Blinken calls on Rwanda to end the support of rebel groups

During his visit, the Secretary of State expressed his concern about the violation of human rights in the country

TWITTER/ SECRETARY ANTHONY BLINKEN  -   Secretary of State Anthony Blinken in Rwanda

Secretary of State Anthony Blinken's tour of Africa comes to an end. After Blinken's visit to the Democratic Republic of Congo, the US official has travelled to Rwanda, the third and last stop on his official trip, to continue with the US objective of strengthening its diplomatic ties with different countries in sub-Saharan Africa at a time when Russian and Chinese influence on the continent is more than notorious.

Both in Rwanda and during his visit to the Democratic Republic of Congo, Blinken has asked the presidents of both countries to cease any kind of support for armed groups in the east of the Congolese country, following a UN report on this alleged collaboration. In this context, the various investigations indicate that the Rwandan armed forces have been fighting alongside the M23, a group that reactivated its fighting in the northwest of the country last March and has been terrorising the population for years. 


Founded in early 2012, the M23 group was allegedly born as a splinter group of the defunct National Congress for the Defence of the People (CNDP), another group of Rwandan rebels who fought against the Democratic Forces for the Liberation of Rwanda (FDLR) in the Congolese country. A few months after the birth of the M23, the group managed to occupy the city of Goma for weeks and since then the east of the DRC, where they are located, has become a bloody scene fuelled by rebel groups and attacks by the Congolese army.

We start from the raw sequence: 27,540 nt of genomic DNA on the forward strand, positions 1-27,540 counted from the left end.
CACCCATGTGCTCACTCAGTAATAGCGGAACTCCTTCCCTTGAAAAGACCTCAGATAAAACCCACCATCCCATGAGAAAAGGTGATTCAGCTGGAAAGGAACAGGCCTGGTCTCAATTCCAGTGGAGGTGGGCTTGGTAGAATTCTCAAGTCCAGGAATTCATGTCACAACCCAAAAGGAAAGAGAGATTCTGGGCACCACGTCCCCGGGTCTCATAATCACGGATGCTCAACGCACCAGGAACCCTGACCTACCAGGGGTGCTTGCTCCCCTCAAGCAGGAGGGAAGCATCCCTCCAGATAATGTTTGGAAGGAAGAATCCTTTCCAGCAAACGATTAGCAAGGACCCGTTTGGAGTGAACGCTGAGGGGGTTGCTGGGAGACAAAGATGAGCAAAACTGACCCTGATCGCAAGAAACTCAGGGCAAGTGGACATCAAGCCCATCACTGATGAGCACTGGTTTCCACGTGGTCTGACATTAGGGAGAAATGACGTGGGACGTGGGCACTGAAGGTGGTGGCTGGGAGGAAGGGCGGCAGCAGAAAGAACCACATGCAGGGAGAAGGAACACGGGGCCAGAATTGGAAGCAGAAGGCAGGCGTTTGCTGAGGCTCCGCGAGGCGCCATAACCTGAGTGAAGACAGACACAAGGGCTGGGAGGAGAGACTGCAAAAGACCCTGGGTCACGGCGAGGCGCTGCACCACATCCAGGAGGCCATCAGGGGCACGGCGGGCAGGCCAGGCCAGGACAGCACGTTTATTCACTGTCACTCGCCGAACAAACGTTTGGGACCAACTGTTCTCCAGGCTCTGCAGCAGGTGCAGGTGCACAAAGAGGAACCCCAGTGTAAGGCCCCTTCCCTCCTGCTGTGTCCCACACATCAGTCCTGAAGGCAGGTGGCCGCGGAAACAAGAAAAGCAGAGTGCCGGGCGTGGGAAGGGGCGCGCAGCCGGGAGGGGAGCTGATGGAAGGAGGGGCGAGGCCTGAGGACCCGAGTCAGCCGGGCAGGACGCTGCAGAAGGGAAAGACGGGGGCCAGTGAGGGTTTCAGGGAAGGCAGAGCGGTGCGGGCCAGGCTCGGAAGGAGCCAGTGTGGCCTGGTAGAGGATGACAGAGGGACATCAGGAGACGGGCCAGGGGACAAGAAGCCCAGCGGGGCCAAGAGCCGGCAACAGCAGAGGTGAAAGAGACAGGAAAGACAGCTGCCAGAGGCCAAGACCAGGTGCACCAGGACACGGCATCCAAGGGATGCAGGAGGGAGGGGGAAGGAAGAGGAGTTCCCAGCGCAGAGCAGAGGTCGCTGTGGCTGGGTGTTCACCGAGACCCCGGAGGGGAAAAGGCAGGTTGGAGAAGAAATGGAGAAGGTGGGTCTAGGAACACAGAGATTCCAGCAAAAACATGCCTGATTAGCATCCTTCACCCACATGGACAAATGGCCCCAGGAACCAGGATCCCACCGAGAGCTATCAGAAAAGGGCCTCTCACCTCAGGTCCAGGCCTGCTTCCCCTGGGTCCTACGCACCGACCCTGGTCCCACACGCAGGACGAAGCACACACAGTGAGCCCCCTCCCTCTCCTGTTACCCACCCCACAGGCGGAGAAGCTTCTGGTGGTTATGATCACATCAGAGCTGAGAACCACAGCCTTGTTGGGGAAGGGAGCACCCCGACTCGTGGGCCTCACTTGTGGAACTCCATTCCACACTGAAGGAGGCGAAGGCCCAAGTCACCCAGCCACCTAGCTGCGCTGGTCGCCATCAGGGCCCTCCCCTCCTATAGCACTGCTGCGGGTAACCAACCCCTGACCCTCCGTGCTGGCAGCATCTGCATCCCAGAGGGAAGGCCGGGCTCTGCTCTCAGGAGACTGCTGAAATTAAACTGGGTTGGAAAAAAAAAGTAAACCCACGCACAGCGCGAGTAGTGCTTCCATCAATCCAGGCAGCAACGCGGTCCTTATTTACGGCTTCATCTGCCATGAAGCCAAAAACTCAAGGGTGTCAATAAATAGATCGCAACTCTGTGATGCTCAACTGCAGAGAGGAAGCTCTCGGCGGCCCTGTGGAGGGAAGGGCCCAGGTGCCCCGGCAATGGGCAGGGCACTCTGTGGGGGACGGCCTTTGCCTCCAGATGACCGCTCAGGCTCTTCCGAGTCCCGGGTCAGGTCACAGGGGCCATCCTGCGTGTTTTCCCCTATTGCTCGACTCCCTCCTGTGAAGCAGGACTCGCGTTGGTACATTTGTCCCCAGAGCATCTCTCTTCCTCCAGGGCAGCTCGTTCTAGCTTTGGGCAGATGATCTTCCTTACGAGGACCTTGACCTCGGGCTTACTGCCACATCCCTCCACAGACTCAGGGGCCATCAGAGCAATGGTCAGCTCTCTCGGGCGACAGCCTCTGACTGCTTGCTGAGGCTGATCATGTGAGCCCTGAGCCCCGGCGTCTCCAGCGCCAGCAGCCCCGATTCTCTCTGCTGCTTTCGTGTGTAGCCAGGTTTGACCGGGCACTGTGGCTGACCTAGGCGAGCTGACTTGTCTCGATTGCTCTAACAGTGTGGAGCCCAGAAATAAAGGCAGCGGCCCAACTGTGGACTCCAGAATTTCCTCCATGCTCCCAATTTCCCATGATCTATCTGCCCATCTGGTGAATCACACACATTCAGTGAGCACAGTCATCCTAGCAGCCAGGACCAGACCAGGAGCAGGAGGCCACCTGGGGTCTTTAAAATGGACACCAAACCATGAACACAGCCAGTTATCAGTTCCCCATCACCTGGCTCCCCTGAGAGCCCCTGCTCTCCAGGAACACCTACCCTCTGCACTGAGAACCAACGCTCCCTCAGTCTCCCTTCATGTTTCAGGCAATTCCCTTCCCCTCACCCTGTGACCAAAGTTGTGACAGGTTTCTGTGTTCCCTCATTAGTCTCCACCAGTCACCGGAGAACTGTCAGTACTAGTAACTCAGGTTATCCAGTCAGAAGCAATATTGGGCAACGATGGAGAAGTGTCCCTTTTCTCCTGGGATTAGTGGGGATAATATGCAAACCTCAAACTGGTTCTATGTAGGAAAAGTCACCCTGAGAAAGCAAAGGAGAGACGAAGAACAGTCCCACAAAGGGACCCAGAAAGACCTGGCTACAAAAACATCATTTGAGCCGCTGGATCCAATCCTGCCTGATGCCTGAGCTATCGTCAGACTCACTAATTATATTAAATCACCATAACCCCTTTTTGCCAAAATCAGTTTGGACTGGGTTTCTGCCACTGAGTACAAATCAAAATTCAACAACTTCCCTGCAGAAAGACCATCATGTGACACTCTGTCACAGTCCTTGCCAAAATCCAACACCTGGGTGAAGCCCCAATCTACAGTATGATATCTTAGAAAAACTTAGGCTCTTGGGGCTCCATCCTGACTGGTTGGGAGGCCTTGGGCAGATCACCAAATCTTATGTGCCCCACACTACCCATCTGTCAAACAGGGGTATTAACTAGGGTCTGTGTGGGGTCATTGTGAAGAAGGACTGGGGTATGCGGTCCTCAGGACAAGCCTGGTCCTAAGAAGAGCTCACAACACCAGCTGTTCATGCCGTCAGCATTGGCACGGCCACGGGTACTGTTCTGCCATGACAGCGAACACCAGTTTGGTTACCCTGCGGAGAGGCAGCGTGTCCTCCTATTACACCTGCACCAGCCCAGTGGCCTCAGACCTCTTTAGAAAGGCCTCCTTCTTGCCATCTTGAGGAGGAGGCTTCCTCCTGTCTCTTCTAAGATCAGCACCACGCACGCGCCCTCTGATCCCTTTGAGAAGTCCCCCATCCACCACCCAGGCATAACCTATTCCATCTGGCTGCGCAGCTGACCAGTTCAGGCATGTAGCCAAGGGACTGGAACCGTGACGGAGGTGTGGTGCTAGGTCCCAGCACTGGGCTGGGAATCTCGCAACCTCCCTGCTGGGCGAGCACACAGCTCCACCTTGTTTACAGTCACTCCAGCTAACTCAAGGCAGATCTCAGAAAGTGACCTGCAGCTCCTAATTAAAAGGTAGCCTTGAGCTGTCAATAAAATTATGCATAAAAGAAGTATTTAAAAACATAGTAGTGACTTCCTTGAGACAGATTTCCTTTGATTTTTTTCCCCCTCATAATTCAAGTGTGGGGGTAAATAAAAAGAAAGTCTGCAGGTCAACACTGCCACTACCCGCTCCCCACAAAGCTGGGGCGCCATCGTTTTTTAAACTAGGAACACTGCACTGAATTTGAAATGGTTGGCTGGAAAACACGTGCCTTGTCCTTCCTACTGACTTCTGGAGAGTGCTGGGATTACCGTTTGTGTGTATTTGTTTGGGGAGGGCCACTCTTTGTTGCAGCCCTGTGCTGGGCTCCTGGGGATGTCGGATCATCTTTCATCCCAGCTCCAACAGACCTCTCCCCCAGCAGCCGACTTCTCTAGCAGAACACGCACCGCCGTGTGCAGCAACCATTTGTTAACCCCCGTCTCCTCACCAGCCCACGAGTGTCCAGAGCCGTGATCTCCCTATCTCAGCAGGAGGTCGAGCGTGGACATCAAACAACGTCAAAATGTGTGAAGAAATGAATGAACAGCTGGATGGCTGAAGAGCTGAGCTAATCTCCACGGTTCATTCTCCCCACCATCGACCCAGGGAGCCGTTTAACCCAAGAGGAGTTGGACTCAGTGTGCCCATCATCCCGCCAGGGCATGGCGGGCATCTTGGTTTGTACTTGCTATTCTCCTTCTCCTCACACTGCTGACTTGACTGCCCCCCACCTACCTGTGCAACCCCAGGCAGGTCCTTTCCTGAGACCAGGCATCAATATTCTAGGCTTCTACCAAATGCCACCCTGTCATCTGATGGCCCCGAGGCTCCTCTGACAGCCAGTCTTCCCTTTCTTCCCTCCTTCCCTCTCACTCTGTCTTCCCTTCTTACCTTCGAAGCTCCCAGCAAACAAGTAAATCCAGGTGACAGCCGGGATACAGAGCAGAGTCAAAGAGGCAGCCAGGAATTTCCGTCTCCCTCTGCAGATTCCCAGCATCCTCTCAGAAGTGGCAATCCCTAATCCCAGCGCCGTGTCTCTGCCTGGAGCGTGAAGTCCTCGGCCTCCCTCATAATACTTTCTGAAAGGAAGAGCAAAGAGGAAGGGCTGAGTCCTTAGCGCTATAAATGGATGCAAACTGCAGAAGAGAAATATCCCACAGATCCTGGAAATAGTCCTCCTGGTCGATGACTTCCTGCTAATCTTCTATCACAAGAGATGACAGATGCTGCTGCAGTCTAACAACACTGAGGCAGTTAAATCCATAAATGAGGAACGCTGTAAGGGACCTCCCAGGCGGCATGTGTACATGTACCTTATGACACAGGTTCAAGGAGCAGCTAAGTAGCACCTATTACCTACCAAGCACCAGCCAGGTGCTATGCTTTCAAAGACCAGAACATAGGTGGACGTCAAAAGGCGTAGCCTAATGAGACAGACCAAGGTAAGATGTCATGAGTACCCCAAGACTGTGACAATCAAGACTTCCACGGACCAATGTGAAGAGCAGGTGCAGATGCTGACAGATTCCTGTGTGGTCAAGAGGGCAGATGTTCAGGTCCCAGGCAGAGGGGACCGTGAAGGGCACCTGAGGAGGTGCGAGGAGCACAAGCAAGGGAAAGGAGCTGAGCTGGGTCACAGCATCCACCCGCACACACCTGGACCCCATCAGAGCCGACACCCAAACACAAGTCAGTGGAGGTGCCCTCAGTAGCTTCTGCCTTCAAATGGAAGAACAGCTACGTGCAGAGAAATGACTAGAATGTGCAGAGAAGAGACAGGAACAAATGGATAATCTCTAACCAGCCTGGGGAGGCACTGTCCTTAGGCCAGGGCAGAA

This is what Blinken declared after holding a press conference in Kigali, the Rwandan capital, in which he stated that the message addressed "to the Congolese president, Félix Tshisekedi, and to the Rwandan president, Paul Kagame, has been the same: any support (...) to armed groups in the east of the DRC endangers local communities and regional stability".

TWITTER/ SECRETART ANTHONY BLINKEN - Secretary of State Anthony Blinken meets with Rwandan civil society representatives

He also declared that he had spoken with Kagame "about credible reports that Rwanda continues to support the rebel group M23 (March 23 Movement) and that it has its own forces in the DRC", a collaboration that the Rwandan country has described as "false". This Movement, which operates in different areas of the Congolese country, especially in the east, is in major conflict with the central government, a situation that has led to the displacement of a large number of refugees.

According to the head of US diplomacy, both Rwanda and the DRC would be "prepared to resume talks within the framework of the Nairobi process", referring to the rapprochement between different rebel groups and the Congolese government, promoted by the East African Community (EAC), which took place in the Kenyan capital. 

AFP/PASCAL GUYOT  - In this file photo taken on 18 July 1994, Rwandan refugees walk past the bodies of more than 100 of their compatriots, who were trampled in the then border town of Goma

However, the only thing this area has known for decades has been violence. More specifically, eastern Congo, known for its mineral wealth, has been the scene of numerous conflicts since the 1990s when the civil war and genocide of the Tutsi population in Rwanda spilled over the border into six other African countries. Alongside this, local violence has included conflicts over control of both land and resources, as well as local and rebel movements belonging to other neighbouring countries. 

Although a peace agreement was reached in 2003, there are still at least 120 armed groups active in the region today. On the other hand, according to UN figures, the region is home to a population of 20 million people who are at risk of a major crisis, aggravated by the emergence of new terrorist groups.

Americas Coordinator: José Antonio Sierra